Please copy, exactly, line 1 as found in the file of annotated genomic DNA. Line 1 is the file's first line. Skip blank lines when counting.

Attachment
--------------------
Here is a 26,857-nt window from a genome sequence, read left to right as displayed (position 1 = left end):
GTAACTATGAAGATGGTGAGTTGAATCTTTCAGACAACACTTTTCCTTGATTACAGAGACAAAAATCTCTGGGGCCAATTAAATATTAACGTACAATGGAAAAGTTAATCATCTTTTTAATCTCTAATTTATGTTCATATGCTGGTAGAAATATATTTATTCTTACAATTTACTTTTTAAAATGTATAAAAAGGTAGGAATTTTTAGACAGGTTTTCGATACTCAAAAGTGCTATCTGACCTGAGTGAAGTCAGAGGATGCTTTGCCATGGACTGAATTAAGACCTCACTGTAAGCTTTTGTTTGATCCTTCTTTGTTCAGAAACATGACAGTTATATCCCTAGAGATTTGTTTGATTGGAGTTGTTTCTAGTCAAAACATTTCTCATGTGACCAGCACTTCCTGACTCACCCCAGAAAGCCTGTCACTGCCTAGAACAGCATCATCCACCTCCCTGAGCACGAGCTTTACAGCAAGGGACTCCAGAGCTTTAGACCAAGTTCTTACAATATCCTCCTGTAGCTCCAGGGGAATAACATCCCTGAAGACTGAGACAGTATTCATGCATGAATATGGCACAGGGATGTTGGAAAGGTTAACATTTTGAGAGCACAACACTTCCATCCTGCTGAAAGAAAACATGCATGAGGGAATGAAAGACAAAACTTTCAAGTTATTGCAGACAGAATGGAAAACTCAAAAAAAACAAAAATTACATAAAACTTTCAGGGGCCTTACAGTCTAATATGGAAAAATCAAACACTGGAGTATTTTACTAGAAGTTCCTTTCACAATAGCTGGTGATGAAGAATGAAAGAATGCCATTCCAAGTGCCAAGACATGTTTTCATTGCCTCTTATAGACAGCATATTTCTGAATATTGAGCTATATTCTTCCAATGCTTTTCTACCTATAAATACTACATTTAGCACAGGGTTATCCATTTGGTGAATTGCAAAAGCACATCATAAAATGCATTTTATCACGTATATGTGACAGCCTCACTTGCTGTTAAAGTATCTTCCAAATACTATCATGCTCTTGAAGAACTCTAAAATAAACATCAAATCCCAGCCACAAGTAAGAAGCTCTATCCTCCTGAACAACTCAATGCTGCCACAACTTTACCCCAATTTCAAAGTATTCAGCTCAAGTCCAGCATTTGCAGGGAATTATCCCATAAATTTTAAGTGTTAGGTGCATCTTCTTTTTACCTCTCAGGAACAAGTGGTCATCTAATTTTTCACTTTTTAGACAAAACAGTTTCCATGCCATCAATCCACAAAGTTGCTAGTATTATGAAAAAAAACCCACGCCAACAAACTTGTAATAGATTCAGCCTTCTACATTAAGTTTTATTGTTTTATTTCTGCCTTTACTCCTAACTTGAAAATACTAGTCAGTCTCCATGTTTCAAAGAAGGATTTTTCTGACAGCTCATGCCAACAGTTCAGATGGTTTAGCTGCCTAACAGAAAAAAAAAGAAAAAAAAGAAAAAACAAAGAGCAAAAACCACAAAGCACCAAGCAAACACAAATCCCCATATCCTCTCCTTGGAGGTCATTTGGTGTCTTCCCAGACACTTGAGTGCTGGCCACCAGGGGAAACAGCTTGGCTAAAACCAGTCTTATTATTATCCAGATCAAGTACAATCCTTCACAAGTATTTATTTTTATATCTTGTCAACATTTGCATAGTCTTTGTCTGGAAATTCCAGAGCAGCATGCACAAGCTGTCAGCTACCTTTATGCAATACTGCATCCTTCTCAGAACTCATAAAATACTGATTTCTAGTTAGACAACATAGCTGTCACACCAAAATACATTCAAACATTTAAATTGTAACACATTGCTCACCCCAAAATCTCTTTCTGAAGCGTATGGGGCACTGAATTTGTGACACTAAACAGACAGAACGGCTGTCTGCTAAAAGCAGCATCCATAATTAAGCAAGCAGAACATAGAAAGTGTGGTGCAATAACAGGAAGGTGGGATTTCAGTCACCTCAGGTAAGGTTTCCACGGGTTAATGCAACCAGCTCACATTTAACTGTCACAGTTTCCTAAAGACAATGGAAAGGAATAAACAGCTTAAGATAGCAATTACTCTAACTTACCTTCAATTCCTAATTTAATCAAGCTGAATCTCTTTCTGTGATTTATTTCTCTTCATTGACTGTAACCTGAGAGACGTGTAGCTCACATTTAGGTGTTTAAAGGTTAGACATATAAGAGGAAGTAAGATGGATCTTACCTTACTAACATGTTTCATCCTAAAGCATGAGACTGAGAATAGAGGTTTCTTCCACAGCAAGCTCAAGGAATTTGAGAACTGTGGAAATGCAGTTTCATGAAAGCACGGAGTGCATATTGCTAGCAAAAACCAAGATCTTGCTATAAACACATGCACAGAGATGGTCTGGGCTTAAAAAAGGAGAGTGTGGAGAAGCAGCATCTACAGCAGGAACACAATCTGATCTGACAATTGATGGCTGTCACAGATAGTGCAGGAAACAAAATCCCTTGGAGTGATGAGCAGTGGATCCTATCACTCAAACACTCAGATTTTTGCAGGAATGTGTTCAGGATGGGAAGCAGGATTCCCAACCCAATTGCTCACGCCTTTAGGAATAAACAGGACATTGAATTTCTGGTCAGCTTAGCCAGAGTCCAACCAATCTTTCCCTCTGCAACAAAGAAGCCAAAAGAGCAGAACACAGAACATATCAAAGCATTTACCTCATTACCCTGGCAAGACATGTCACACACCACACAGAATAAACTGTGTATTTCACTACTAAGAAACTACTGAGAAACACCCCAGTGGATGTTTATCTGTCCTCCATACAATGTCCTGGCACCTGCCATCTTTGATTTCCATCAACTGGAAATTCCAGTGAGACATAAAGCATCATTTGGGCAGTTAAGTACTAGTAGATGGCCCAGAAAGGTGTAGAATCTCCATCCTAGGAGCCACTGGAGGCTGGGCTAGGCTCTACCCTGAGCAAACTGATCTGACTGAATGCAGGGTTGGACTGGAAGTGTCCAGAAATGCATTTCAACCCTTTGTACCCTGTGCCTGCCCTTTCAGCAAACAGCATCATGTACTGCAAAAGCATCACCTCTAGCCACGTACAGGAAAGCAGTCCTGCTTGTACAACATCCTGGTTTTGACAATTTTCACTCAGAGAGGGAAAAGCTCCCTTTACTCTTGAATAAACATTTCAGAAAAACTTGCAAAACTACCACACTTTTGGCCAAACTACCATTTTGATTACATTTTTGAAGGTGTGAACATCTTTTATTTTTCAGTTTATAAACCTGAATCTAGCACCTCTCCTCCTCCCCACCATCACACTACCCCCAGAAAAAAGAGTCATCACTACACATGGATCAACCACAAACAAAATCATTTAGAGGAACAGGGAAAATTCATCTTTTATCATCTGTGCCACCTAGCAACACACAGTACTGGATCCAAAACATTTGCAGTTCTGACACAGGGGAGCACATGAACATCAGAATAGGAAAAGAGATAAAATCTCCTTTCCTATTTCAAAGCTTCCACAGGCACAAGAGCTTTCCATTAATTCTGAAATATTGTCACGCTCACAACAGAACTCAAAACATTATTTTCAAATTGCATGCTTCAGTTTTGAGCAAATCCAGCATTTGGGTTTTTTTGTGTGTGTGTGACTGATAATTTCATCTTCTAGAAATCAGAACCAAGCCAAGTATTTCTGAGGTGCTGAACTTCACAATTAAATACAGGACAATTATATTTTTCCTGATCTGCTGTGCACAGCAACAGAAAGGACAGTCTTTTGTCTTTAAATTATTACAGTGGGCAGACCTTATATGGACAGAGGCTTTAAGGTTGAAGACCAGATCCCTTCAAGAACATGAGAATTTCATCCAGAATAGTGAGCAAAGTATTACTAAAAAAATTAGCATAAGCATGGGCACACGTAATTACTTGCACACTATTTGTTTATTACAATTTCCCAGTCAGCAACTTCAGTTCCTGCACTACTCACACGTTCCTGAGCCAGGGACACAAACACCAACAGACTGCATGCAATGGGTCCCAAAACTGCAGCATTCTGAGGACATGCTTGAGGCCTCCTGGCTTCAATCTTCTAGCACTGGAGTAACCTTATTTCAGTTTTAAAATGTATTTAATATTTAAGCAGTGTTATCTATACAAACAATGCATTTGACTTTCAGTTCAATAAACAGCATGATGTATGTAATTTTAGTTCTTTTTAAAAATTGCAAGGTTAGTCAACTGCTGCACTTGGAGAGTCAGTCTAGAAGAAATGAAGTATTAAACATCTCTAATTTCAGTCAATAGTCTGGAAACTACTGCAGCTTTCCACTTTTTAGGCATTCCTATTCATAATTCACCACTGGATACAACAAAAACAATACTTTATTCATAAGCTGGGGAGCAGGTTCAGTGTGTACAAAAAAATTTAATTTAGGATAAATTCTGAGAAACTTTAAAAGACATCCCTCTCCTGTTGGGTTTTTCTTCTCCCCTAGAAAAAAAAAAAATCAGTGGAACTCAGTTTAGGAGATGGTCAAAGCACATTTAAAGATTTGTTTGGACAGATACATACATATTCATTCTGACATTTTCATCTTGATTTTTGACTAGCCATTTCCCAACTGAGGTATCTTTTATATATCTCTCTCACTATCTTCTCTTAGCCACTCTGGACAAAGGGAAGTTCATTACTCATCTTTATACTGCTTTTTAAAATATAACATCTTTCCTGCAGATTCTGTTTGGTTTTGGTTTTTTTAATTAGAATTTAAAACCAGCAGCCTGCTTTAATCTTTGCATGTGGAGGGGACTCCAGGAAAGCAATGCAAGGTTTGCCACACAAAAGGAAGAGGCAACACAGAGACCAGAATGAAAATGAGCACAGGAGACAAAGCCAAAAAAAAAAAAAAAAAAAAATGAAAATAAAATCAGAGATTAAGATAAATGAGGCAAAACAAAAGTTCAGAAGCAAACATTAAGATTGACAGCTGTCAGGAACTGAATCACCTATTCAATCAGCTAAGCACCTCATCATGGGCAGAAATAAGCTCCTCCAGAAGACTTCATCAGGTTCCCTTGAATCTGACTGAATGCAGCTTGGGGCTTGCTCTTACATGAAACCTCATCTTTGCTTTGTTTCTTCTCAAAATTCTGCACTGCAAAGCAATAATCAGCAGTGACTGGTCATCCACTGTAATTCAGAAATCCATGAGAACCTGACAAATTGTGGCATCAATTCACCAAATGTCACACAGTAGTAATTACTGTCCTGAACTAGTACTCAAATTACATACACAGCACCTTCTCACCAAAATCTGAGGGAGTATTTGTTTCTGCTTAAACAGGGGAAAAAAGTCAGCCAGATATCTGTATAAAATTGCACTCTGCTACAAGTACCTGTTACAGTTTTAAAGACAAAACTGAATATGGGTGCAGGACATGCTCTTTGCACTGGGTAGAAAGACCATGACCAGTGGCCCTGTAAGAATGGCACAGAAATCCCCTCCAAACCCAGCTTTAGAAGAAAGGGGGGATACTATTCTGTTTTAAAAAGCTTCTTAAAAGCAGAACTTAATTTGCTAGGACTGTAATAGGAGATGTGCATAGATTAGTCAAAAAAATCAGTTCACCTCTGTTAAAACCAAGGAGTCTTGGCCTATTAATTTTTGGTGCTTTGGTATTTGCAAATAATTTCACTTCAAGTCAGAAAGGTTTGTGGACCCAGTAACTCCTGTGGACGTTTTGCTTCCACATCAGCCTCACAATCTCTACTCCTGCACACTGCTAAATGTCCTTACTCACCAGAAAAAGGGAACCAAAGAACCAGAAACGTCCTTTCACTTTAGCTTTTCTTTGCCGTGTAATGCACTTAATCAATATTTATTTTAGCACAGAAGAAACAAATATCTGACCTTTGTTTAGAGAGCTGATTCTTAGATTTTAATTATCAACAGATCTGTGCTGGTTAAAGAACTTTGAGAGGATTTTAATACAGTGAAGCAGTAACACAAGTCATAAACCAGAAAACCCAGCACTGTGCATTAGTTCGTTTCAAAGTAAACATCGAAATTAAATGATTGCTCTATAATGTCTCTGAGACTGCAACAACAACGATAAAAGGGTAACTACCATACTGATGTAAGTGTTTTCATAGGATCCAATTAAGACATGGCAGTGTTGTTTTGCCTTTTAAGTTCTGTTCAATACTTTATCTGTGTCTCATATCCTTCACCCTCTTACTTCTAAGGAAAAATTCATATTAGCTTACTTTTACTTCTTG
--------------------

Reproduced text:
Here is a 26,857-nt window from a genome sequence, read left to right as displayed (position 1 = left end):